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Planting sunflowers is an easy way to add some brightly-colored cheer to your summer garden. Here is a quick guide on how to properly plant and grow these classic flowers.
Planting sunflowers starts with finding the right seeds to plant. Fortunately, there are many different types of sunflowers to suit every different space. Here are some wonderful types of sunflowers to plant:
All of these different sunflowers are easy to plant and take care of in your garden.
Plant your sunflower seeds in a sunny location where the leaves of the plant will be in direct sunlight for at least 6 hours per day. Sunflower plants will grow in lower-light areas, but they need ample sunlight to grow tall and flower at their best.
Sunflower plants grow best in well-drained sandy loam soil. That said, these hardy seeds can germinate and sprout in less-than-ideal soil with surprising enthusiasm. Wherever you plant them, be sure to figure out how you’ll water the sunflower plants, especially while they are small. While sunflowers sometimes sprout up entirely on their own, they grow best with a bit of added water when the soil dries out.
Plant sunflower seeds outdoors in the ground when the danger of hard frost has passed, usually around the month of May in many temperate climates. As a rule of thumb, many gardeners wait a week or two after the average last frost date in their local area before planting sunflowers.
While sunflower sprouts are somewhat hardy, they do best when germinated in warm, moist soil (at least 70°F/21°C). Areas that rarely see freezing temperatures may be able to plant sunflowers in March or April, while those in the coldest northern zones may wish to plant sunflowers in mid-May or early June.
If you’ve missed the spring planting window for sunflowers, it is entirely possible to plant sunflowers in the early summer and still enjoy flowers later on in the summer. Many florists plant new sunflower seeds every week or two throughout the spring and early summer to ensure an ongoing harvest in late summer and early fall.
For instance, the popular Sunrich Sunflowers (5′ tall) each grow their flower only 60-70 days after sowing them outdoors. If a packet of these seeds were planted in early July, they may well bloom in early September if the weather remains moderate.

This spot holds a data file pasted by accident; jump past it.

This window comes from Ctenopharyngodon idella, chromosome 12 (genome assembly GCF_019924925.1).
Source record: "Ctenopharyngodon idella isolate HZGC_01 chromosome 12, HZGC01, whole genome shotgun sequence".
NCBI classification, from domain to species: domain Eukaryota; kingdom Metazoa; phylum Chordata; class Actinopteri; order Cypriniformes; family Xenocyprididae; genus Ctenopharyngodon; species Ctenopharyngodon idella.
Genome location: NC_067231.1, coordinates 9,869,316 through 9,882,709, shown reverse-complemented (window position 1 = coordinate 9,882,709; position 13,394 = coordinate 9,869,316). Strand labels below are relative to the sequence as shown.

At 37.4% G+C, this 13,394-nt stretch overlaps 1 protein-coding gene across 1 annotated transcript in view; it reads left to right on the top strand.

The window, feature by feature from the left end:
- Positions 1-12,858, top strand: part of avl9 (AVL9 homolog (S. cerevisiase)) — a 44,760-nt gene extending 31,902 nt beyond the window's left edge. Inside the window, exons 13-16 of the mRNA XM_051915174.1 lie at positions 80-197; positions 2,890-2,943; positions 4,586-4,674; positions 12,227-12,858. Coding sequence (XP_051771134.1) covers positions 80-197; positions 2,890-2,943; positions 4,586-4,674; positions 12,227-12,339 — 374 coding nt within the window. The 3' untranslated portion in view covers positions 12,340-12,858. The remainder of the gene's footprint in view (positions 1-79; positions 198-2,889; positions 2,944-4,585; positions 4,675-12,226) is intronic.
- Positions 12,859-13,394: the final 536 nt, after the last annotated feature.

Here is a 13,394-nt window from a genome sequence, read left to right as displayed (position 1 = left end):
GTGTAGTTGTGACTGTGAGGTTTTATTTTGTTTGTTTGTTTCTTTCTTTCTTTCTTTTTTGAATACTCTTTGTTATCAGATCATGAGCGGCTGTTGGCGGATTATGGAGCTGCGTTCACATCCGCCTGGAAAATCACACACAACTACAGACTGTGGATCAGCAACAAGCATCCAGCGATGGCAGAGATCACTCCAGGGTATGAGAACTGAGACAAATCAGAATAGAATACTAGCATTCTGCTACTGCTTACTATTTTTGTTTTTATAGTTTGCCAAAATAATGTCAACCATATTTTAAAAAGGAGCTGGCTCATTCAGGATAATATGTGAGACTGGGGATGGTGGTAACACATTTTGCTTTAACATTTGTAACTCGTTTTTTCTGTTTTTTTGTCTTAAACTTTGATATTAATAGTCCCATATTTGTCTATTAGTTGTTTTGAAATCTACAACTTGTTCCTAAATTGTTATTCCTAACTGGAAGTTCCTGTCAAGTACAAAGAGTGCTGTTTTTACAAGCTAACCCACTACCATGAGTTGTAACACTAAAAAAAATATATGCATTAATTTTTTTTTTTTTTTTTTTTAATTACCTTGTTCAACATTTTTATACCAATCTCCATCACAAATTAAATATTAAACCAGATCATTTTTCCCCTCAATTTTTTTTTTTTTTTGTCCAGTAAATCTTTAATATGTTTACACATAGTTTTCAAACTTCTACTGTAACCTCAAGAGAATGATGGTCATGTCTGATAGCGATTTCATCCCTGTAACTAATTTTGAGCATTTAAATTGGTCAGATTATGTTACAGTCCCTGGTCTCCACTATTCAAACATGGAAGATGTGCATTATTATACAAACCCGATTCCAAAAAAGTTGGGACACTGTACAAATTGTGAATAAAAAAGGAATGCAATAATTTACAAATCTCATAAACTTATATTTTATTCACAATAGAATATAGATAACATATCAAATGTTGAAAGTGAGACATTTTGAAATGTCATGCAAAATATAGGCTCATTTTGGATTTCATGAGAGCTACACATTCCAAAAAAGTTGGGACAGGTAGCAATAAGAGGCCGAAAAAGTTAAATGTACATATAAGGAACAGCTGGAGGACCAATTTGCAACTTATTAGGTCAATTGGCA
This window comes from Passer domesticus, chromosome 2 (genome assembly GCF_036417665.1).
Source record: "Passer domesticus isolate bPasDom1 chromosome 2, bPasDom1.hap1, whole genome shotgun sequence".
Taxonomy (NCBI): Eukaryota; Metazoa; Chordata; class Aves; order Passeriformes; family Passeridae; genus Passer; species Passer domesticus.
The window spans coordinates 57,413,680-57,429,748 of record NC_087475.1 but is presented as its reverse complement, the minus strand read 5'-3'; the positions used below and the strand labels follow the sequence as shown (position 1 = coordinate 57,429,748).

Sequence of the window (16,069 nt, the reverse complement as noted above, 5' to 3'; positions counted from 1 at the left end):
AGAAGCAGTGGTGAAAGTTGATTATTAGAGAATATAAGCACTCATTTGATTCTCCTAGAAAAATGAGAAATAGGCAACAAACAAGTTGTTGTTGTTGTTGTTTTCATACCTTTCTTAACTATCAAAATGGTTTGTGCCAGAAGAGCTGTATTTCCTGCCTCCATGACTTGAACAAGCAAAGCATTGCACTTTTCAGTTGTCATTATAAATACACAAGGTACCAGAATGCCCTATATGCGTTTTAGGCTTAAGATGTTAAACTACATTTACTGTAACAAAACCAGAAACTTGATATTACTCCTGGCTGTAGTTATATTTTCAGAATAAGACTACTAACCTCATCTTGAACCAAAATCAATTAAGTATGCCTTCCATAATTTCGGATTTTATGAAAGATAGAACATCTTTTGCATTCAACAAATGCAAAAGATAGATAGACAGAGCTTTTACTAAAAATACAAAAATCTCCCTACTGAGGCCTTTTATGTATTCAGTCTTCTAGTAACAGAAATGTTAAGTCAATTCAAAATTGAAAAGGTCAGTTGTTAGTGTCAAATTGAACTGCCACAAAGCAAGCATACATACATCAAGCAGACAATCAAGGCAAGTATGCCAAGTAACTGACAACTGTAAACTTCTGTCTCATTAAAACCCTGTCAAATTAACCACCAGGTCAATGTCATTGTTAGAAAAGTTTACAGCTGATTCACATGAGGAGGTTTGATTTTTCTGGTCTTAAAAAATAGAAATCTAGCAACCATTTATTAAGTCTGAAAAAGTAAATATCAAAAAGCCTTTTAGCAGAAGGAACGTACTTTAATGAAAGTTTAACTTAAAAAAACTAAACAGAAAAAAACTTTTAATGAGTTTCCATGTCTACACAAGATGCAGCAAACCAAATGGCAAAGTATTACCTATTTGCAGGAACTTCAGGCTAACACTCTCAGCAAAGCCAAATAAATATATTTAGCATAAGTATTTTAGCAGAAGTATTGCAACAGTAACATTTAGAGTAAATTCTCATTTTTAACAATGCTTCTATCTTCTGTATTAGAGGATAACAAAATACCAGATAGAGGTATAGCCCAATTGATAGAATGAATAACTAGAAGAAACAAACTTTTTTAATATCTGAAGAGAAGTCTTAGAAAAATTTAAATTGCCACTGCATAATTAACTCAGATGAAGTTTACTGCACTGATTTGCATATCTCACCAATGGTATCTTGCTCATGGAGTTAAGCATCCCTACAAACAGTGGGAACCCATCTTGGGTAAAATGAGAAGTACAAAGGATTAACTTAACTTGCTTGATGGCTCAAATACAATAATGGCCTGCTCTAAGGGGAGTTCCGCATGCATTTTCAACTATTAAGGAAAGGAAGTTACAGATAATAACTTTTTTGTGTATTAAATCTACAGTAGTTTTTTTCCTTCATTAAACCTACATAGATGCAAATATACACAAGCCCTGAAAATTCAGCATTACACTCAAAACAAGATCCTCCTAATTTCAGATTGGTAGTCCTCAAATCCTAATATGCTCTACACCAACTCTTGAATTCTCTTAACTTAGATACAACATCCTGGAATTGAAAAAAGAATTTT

Planting sunflowers is easy once you have the seeds and a spot to plant them.
Use a trowel to dig a small hole, no deeper than about 1″ deep. Place the sunflower seed in the hole and replace the dirt on top of it. Then water the soil area, watching to make sure that the water seeps into the soil instead of running off away from the buried seed.
Sunflower seeds planted in a nice light potting mix or garden compost may not require any digging. The seeds can often be pushed right down into the soil to a depth of 1/2″ to 1″ deep. Easy peasy!
If you have a bit of extra time, try soaking the sunflower seeds for 4-6 hours prior to planting them. This will help ensure that the dormant seed has access to water, which is a very important sign for the seed to “wake up” and sprout. Give your soaked sunflower seeds a rinse and then plant them in the same manner as un-soaked seeds (including watering the area after planting).
Keep the sunflower seeds and the surrounding soil well-watered as the sprouts emerge and begin to take hold. Once the thin stalk has developed several sets of leaves, the plant will be more hardy and tolerant to dry soil. That said, even sunflowers do need moisture to grow, as it fills each plant cell and helps the plant grow its tall, stately stem. Water your sunflowers once a week in most conditions (more in a very dry climate, and less in a moist location). Check the sunflower plants often to look for signs of drooping or crisped leaves from dehydration or moisture-related issues like fungus.
Sunflowers can grow very well in containers and planter pots given the right potting soil and the right variety of sunflowers. Choose a large, well-draining pot for your sunflower plant, and plant only one sunflower in each pot. Also opt for a lightweight, well-drained organic potting mix.
While you could grow any type of sunflower in a large enough pot, there are some small varieties that do particularly well in containers. Here are two of the best sunflower varieties for growing in pots:
Most types of sunflowers take about 3 months to grow. Some sunflowers can take as little as 65 days to flower (just over 2 months), while others may take as many as 100+ days (over 3 months) to grow their classic cheerful blooms. Once the flowers appear and pollination begins, it will take another few weeks for the sunflower seeds to start forming and developing inside the flower heads.
In general, the shorter varieties with smaller flowers grow large enough to bloom more quickly than the tall sunflowers with giant flower heads. For instance, the tiny Suntastic Dwarf Container Sunflower can start blooming in 65 days, while the Mammoth Sunflower can take 90 days for its single flower to bloom (and up to 120 days for the sunflower seeds to develop).